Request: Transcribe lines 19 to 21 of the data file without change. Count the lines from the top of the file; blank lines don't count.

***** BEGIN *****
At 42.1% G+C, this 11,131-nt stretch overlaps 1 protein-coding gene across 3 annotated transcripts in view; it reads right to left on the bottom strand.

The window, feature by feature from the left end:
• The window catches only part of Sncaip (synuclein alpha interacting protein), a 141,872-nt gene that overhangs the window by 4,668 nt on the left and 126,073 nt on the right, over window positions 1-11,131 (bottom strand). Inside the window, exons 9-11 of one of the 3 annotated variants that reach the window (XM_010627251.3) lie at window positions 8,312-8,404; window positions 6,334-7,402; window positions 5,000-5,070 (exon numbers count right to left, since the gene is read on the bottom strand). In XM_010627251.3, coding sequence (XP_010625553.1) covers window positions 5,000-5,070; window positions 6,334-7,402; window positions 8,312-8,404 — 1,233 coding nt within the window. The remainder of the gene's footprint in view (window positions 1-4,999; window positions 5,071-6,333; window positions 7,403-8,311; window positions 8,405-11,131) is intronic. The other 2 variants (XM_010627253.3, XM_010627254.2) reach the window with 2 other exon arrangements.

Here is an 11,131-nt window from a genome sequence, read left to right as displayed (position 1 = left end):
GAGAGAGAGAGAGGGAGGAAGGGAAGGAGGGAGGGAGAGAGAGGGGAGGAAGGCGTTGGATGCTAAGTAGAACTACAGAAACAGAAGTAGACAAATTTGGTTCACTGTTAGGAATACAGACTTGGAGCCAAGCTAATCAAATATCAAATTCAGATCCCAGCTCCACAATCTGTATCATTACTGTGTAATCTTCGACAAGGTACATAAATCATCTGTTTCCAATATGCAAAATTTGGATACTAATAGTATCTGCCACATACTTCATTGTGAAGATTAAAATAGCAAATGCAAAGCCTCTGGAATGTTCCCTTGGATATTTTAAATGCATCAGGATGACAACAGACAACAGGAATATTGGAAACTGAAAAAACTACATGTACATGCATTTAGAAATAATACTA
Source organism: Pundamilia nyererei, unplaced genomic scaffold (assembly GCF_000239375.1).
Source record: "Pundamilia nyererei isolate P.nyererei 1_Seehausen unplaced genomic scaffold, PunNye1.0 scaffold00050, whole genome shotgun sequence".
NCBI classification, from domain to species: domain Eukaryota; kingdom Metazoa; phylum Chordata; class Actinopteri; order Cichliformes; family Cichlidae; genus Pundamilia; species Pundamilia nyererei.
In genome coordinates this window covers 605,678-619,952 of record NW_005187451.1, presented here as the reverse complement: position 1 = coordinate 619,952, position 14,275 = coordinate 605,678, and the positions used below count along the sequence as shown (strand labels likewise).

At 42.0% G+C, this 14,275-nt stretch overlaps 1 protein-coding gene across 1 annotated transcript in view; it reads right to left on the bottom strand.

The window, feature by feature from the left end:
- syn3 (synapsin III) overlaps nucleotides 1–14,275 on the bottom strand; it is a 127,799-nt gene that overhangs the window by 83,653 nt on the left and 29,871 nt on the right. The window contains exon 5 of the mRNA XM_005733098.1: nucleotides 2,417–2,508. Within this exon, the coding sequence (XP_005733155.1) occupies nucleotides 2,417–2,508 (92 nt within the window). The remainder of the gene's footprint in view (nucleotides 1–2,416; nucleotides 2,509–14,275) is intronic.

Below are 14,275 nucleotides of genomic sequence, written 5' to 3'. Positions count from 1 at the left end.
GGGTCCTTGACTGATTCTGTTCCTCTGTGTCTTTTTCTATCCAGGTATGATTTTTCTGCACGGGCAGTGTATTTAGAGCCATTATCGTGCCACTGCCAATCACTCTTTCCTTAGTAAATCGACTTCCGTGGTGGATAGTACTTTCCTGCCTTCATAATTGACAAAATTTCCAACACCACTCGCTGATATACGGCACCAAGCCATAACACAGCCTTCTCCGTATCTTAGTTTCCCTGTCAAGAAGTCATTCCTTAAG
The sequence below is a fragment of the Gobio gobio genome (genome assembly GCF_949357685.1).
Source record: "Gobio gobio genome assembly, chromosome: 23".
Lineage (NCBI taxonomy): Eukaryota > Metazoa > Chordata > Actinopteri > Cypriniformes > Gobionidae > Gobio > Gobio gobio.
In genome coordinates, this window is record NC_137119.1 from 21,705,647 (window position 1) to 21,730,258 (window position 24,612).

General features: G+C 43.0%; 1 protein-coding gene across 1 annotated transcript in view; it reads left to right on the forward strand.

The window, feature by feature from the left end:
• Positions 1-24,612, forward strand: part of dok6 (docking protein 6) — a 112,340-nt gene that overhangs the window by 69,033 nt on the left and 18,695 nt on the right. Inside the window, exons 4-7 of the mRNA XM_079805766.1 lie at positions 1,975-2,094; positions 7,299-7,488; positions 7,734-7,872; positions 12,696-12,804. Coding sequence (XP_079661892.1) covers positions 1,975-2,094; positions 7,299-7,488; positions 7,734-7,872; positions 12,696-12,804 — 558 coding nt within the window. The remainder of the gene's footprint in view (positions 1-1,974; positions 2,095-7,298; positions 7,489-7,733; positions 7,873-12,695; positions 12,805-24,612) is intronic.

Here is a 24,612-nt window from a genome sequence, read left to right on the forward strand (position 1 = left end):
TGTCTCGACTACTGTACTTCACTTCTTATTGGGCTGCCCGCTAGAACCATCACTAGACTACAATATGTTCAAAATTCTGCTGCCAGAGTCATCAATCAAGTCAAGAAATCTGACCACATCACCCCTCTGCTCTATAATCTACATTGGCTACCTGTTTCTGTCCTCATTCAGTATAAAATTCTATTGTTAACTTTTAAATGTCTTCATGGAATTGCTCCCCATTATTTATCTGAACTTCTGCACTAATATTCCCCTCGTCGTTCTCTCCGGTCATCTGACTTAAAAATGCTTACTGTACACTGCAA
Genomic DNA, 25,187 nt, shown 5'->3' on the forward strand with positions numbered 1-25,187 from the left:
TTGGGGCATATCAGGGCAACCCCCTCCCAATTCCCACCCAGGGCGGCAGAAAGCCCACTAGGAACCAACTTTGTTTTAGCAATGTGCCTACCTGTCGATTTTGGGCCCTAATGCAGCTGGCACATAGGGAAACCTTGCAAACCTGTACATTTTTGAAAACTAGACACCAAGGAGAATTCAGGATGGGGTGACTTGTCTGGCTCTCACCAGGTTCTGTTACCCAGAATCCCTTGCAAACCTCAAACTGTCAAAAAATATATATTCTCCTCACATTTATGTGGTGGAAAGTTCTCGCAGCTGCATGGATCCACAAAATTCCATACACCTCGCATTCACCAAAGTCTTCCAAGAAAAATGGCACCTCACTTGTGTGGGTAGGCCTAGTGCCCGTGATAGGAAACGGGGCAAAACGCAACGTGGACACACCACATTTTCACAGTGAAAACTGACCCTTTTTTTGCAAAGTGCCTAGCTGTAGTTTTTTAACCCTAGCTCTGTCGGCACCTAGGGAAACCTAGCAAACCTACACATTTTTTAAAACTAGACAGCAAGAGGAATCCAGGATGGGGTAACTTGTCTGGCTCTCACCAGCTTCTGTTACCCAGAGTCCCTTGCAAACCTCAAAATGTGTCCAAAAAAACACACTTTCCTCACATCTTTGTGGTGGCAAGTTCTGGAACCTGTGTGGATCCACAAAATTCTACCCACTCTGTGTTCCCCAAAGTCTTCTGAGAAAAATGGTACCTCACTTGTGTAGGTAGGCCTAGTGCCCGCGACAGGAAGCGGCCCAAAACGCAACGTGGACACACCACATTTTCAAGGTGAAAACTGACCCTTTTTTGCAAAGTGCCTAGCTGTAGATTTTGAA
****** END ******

General features: G+C 43.0%; 1 protein-coding gene across 1 annotated transcript in view; it reads left to right on the forward strand.

The window, feature by feature from the left end:
• Positions 1-24,612, forward strand: part of dok6 (docking protein 6) — a 112,340-nt gene that overhangs the window by 69,033 nt on the left and 18,695 nt on the right. Inside the window, exons 4-7 of the mRNA XM_079805766.1 lie at positions 1,975-2,094; positions 7,299-7,488; positions 7,734-7,872; positions 12,696-12,804. Coding sequence (XP_079661892.1) covers positions 1,975-2,094; positions 7,299-7,488; positions 7,734-7,872; positions 12,696-12,804 — 558 coding nt within the window. The remainder of the gene's footprint in view (positions 1-1,974; positions 2,095-7,298; positions 7,489-7,733; positions 7,873-12,695; positions 12,805-24,612) is intronic.